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Joey
Has anyone noticed a difference in sound quality in Linux as apposed to playing the same mp3 in windows?

Everything sounds fine in windows but if I use XMMS with RedHat 9 it sounds like shit. I just tried playing the same mp3 with mpg123 in console and the sound quality is similar to windows. Maybe this is related to how X handles sound?

Any ideas or am I just crazy? smile.gif
LinuxHatesMe
I would think that it would be relevant to the way the program itself initializes and uses sound. I've played the same mp3 in different mp3 players on windows and I noticed a sound quality difference. While it was slight and not a dramatic difference, this fact leads me to believe what I previously stated about programs handling sound quality. I could be wrong. I can't use sound in linux because my lovely sound card manufacturer doesn't seam to support it at this current time. So my statement IS inconclusive and is obviously opinionated due to this fact. smile.gif
Corey
Overall, the sound quality in Linux is less then satisfactory. This is due to many reasons. First off, Open Sound System, the current standard as of the 2.4.x kernel series cannot handel multiple input to the sound card. For example, you cannot play Quake3 and listen to mp3's at the same time. What happens is that a program like mpg123 will lock /dev/dsp and not let anything else touch it. In X, different desktop environments use different "Sound Servers" which take all incomming sound, mixes it into one and streams it to /dev/dsp. KDE uses aRts, Gnome uses Esound, etc. While using a sound server sounds (pardon the pun) like the optimal idea, in exchange you give up sound quailty and lag. For example, in order to play Quake3 while using aRts, you have to use artsdsp which gives you a delay in sound occurance and when you actually hear it. While a program like XMMS, this wouldn't matter, in games, this is of great annoyance.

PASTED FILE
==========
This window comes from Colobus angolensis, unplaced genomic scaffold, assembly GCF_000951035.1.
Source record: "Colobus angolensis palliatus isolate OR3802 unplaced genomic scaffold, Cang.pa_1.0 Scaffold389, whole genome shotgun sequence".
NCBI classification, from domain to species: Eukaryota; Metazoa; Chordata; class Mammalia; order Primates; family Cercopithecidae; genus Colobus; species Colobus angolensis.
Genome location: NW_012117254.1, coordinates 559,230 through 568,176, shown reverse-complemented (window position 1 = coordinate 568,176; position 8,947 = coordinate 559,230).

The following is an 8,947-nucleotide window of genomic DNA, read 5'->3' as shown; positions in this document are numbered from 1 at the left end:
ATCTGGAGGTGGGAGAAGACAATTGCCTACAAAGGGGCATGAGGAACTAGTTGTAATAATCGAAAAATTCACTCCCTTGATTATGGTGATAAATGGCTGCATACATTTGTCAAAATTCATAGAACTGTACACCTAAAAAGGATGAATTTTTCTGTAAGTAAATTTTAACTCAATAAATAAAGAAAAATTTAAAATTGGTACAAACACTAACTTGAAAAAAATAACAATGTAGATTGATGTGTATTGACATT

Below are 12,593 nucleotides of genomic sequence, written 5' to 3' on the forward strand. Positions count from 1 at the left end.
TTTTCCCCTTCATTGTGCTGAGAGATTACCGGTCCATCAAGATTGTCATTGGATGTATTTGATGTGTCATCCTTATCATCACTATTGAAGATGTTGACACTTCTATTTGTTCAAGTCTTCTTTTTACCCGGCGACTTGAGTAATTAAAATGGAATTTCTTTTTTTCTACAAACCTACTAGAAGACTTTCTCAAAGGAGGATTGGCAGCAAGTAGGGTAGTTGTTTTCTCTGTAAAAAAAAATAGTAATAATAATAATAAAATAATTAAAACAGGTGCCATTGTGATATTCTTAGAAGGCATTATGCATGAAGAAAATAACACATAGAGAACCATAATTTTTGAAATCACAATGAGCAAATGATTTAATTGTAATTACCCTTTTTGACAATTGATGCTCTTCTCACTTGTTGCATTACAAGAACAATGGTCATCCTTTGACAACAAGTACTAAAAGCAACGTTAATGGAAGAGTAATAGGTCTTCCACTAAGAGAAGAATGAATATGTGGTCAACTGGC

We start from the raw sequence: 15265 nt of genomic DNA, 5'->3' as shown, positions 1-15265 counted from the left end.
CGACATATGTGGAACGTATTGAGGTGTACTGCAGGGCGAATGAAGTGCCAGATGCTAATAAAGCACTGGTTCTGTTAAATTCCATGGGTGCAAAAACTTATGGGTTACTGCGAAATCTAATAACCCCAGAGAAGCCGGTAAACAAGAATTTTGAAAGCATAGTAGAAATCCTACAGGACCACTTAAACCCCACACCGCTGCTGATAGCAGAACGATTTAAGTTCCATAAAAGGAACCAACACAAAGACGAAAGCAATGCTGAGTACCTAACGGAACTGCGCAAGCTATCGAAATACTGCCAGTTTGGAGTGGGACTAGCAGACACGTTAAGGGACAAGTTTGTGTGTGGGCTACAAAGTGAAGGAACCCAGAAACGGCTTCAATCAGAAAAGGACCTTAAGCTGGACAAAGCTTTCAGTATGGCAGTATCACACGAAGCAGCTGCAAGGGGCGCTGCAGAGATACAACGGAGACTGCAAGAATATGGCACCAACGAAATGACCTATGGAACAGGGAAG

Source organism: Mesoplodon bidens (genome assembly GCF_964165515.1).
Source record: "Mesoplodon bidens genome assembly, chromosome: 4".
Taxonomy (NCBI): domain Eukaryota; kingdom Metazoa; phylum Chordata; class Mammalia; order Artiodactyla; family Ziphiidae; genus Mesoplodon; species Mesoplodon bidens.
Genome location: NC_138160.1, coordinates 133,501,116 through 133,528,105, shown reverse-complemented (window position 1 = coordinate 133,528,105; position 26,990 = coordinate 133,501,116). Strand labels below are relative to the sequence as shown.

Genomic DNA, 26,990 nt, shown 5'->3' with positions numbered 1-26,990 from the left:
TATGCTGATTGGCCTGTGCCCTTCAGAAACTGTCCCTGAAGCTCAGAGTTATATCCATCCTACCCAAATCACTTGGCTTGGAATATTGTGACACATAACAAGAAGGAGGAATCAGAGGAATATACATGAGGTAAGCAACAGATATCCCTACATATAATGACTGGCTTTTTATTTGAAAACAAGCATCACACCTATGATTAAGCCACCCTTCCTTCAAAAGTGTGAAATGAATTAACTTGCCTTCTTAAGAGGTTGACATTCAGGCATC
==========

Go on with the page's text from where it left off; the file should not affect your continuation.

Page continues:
As of the 2.5.x development kernel tree, and eventually the 2.6.x stable kernel tree, OSS will be replaced with ALSA, which will (hopefully) give greater results. In the meantime, you can install ALSA for your current sound system if desired.

So, I would conclude that when you use mpg123 in the console and play your mp3, it pipes it directly to your /dev/dsp with no delay and no degregation in quality. While, if you're using KDE or Gnome, the sound gets passed to the sound server for processing causin ga delay and degregation in quality (slightly). XFree86 is currently developing a sound server built specifically for X-windows that may or may not be a better solution to current sound servers.

In the meantime, do what I do, disable all sound servers associated with your Window Manager, and deal with the fact that you only want to hear one sound at one time.

I, by no means, have researched any of the above information, this has been from personal experiences.
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